Devine's interest in Malacandra is simply profit (it's loaded with gold), but Weston is driven by loftier ideals. Knowing that Earth can only sustain humanity for a limited period of time, Weston sees Malacandra as an opportunity to extend the human genetic line indefinitely. This is his summum bonum, and he is committed to it even if it means the devastation and eventual extinction of the Malacandrians.

Monday, March 5, 2012

Living Buddha, Living Christ: Ch 4d

Late in this chapter, Hanh describes authentic teachers as those who have the capacity to "give birth to a disciple." He says that we are all spiritual descendants of the teachers who preceded us, and then he adds, "I try to practice [Dharma] in a way that allows me to touch my blood ancestors and my spiritual ancestors every day. Whenever I feel sad or a little fragile, I invoke their presence for support, and they never fail to be there." I was surprised by this. Don't Buddhists believe in reincarnation? If so, how is it possible for one to invoke the presence of blood ancestors? Aren't those blood ancestors now living as other beings?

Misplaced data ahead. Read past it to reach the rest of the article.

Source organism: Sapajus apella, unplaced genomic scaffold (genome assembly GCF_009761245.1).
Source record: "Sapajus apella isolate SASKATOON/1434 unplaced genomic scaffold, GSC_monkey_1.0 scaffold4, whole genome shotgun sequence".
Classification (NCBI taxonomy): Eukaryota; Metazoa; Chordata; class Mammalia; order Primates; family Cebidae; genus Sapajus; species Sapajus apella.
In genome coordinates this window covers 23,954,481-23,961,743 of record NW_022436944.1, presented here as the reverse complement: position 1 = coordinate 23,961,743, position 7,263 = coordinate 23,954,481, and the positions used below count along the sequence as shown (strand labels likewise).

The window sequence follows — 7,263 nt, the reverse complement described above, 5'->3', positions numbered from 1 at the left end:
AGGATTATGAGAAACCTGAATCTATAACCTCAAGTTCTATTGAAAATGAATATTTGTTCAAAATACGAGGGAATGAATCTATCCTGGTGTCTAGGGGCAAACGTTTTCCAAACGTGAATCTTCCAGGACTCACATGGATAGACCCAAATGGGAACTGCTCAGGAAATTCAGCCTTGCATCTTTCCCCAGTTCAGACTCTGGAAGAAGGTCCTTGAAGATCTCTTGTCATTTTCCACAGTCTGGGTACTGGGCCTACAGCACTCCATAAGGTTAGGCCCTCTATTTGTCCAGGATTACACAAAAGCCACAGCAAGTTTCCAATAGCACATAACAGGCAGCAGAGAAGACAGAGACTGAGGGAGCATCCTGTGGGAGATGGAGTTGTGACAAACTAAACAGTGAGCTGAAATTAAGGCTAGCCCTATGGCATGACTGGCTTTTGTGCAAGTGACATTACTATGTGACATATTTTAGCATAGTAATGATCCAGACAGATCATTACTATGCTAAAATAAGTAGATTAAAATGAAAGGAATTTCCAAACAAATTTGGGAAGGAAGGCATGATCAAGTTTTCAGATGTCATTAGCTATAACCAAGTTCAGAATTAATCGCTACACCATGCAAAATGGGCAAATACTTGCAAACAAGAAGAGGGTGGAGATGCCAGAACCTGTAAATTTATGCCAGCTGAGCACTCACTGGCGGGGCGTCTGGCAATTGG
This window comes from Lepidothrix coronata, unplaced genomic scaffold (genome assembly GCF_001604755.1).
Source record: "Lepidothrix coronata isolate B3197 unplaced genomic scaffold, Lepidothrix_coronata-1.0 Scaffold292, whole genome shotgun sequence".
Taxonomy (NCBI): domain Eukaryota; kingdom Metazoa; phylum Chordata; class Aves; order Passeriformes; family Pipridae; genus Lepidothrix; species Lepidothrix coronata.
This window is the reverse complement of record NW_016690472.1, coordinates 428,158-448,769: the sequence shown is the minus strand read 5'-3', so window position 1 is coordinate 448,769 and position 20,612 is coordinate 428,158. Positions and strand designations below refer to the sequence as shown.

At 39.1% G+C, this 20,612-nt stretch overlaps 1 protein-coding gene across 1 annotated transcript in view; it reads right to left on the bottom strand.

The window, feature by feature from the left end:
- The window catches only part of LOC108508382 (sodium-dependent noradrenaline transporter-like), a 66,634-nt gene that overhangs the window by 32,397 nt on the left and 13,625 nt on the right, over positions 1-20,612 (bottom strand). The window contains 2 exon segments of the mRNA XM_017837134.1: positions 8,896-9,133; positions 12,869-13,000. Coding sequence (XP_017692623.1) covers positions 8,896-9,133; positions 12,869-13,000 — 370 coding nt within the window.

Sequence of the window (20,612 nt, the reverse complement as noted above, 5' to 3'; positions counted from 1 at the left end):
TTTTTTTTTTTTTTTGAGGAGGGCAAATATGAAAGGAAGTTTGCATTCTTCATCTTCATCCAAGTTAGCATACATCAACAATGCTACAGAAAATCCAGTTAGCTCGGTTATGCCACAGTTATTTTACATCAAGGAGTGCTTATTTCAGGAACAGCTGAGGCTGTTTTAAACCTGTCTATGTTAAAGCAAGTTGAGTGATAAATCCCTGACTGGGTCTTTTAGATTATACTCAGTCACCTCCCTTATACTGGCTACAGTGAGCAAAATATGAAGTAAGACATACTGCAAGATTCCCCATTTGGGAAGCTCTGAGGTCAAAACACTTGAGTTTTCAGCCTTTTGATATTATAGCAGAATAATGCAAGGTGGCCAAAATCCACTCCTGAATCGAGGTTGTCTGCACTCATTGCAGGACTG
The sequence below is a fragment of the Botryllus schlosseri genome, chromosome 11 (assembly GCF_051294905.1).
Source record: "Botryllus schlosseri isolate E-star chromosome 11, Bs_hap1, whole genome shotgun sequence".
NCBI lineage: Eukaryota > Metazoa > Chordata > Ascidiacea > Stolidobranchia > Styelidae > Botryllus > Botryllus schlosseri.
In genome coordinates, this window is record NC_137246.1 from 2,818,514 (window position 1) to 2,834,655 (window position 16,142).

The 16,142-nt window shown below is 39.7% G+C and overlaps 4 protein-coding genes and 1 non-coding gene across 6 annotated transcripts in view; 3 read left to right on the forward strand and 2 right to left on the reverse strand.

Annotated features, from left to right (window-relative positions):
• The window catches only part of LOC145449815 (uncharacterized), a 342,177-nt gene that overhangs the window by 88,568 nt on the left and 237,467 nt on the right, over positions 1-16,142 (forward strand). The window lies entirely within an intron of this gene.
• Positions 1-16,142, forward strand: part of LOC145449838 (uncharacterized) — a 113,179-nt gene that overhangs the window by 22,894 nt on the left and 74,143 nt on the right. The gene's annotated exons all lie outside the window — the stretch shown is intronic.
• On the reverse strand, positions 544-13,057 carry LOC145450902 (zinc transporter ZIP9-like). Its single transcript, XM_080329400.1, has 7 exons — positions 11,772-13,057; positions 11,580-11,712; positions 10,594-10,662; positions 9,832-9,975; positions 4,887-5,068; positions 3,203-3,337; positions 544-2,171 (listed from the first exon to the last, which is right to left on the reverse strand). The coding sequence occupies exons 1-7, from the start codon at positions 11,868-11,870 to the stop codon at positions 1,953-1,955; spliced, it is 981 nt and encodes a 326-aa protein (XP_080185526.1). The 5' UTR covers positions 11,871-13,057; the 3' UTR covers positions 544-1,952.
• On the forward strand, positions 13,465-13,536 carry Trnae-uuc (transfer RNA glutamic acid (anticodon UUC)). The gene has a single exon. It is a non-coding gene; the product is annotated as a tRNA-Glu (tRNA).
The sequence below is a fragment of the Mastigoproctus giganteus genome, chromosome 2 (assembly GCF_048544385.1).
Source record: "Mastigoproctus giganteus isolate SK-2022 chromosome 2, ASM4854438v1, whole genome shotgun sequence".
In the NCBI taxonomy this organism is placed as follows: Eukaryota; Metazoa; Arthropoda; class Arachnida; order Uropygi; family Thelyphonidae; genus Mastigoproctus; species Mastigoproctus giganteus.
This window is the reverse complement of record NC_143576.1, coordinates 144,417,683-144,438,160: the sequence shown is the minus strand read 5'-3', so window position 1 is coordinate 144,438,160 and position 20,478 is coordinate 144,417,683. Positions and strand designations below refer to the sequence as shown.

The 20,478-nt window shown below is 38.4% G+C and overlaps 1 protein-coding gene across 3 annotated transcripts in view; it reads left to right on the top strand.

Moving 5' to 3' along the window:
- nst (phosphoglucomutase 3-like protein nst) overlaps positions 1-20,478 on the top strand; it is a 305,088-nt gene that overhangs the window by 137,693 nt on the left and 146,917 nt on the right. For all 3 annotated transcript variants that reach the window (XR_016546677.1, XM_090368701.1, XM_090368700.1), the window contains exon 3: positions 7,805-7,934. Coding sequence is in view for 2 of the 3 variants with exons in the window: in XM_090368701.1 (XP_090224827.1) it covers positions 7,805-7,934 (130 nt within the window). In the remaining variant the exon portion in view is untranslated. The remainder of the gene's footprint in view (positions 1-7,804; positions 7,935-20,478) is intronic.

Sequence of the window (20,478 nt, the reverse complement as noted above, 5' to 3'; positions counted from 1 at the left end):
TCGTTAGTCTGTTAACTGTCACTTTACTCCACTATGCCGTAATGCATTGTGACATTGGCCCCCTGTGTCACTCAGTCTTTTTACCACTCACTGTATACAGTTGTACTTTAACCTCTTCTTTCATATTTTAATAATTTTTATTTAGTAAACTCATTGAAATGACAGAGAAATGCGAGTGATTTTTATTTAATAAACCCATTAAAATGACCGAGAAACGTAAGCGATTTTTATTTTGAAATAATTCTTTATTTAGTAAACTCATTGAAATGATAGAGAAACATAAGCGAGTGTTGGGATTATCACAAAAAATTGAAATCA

When Hahn talks about the Dharma, it reminds me of the way Jews talk about the Law. He says, "The Dharma is our island of refuge, the torch lighting our path. If we have the teaching, we needn't worry."

Thursday, February 23, 2012

I Confess...

...that my neck hasn't stopped hurting since I went skiing last weekend.

...that it is agonizing for me to make decisions that affect more than a year of my life at a time.

...that I'm a little bothered by the fact that next year I will be too old to compete on American Idol, even though I've never had any intention of doing so.

...that I still listen to Jars of Clay's first album and it gets me every time.

...that I am a house divided against itself; a man (boy?) who wants everything and nothing to do with God at the same time.

...that I get emotional every time I think of Aslan saying, "Further up and further in!"

...that I just got emotional about it again.

Wednesday, February 22, 2012

So I'm Wondering...

Am I supposed to take near-death experiences seriously? If so, what do I do with the fact that they seem at odds with my current understanding of what happens after death? Can these accounts be reconciled with the Biblical worldview, or is the Bible-believer forced to dismiss them as fake or demonically-inspired?